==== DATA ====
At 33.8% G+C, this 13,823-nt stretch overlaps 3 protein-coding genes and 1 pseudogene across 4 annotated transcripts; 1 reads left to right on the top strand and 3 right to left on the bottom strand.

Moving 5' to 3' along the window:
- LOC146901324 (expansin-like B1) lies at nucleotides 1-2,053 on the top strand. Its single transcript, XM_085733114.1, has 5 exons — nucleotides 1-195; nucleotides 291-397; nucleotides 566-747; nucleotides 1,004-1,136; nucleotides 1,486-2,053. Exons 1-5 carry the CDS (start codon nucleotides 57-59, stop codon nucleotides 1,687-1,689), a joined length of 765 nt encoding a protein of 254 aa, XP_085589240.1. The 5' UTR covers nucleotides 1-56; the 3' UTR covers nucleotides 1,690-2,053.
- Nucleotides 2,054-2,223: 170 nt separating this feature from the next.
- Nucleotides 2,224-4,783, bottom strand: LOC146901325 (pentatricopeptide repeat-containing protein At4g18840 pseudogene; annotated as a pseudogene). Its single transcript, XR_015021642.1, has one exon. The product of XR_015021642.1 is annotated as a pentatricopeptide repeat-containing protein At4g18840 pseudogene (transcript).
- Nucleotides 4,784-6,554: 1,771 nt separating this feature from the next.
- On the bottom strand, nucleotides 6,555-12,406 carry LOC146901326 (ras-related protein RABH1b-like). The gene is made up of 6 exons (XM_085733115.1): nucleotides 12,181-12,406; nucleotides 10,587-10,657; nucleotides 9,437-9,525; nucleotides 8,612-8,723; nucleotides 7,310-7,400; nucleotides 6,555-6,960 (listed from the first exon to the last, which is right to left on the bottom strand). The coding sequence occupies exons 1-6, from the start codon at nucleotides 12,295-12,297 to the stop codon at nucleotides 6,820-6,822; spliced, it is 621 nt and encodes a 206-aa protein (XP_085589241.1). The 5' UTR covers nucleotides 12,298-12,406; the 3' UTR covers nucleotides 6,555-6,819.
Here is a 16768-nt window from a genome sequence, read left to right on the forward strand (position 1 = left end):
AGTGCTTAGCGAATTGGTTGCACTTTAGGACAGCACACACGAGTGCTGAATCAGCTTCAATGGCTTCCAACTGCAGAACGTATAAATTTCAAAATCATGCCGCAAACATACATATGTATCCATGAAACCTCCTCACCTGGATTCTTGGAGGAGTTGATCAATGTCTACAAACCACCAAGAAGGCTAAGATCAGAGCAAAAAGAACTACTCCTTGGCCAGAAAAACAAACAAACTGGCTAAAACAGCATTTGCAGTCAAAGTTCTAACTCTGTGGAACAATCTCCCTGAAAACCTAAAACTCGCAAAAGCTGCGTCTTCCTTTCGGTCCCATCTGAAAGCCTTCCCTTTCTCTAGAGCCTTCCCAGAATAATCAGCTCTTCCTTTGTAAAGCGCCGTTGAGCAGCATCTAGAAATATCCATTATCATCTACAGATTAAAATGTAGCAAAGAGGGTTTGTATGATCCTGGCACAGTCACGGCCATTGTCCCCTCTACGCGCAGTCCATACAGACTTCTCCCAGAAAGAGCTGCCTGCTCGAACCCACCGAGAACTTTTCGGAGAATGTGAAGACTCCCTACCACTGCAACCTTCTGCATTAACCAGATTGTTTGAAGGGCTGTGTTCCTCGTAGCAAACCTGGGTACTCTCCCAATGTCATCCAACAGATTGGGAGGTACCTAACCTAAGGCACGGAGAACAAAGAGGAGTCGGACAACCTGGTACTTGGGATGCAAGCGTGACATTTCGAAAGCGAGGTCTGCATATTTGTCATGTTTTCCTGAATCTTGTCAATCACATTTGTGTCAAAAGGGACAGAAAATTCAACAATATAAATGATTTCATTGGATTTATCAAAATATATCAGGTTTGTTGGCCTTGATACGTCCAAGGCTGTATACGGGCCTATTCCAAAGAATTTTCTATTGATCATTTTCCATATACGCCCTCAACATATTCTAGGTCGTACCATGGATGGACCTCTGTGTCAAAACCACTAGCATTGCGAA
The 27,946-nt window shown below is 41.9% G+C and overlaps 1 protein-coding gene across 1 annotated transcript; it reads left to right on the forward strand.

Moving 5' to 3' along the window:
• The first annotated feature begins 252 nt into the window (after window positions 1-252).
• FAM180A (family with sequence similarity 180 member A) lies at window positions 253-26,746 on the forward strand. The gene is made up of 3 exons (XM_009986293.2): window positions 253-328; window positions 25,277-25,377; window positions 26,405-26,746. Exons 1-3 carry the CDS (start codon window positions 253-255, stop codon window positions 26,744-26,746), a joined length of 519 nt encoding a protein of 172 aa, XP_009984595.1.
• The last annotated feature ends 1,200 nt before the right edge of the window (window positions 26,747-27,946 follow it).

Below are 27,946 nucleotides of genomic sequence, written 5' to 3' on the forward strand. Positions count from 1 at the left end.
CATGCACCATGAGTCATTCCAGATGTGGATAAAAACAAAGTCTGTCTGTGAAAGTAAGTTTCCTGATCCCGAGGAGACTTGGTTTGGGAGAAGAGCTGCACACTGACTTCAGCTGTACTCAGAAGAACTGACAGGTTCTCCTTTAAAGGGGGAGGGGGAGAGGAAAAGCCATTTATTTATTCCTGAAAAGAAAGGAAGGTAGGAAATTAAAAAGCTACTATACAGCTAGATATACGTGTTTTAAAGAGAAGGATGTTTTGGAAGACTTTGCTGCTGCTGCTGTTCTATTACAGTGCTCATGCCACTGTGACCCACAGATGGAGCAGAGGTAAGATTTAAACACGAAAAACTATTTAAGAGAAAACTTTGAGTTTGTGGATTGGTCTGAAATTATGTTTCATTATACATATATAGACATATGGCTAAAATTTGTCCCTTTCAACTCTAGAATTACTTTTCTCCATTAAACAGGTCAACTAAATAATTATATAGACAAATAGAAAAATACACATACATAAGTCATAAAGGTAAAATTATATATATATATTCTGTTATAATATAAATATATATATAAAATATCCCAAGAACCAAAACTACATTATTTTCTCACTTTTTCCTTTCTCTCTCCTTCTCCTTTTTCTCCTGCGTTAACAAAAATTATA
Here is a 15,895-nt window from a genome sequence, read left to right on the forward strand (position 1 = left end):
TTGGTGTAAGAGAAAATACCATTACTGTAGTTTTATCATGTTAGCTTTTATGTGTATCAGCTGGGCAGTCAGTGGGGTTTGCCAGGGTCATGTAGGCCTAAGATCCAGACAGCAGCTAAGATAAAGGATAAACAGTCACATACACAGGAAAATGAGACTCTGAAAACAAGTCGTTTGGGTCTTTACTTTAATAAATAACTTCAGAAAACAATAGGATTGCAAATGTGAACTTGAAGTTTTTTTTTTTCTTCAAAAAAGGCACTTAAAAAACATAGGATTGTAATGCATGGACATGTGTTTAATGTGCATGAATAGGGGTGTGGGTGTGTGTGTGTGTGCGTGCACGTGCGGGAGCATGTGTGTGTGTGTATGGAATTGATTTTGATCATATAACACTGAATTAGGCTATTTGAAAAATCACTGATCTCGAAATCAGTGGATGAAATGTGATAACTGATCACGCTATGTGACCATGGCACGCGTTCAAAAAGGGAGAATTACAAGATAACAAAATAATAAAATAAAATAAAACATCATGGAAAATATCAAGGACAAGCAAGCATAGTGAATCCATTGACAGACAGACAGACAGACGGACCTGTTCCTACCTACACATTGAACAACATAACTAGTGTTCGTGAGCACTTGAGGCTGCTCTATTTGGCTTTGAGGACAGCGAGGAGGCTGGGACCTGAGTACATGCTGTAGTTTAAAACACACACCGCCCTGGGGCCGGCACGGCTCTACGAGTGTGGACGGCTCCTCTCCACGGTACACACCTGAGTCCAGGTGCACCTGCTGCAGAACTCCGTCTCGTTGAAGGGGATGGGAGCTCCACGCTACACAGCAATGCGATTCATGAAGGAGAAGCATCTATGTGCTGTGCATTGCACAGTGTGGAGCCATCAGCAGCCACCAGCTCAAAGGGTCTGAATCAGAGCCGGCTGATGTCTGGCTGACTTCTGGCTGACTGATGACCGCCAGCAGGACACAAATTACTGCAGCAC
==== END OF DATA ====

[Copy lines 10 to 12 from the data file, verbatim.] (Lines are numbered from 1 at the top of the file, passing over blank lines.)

The 27,946-nt window shown below is 41.9% G+C and overlaps 1 protein-coding gene across 1 annotated transcript; it reads left to right on the forward strand.

Moving 5' to 3' along the window:
• The first annotated feature begins 252 nt into the window (after window positions 1-252).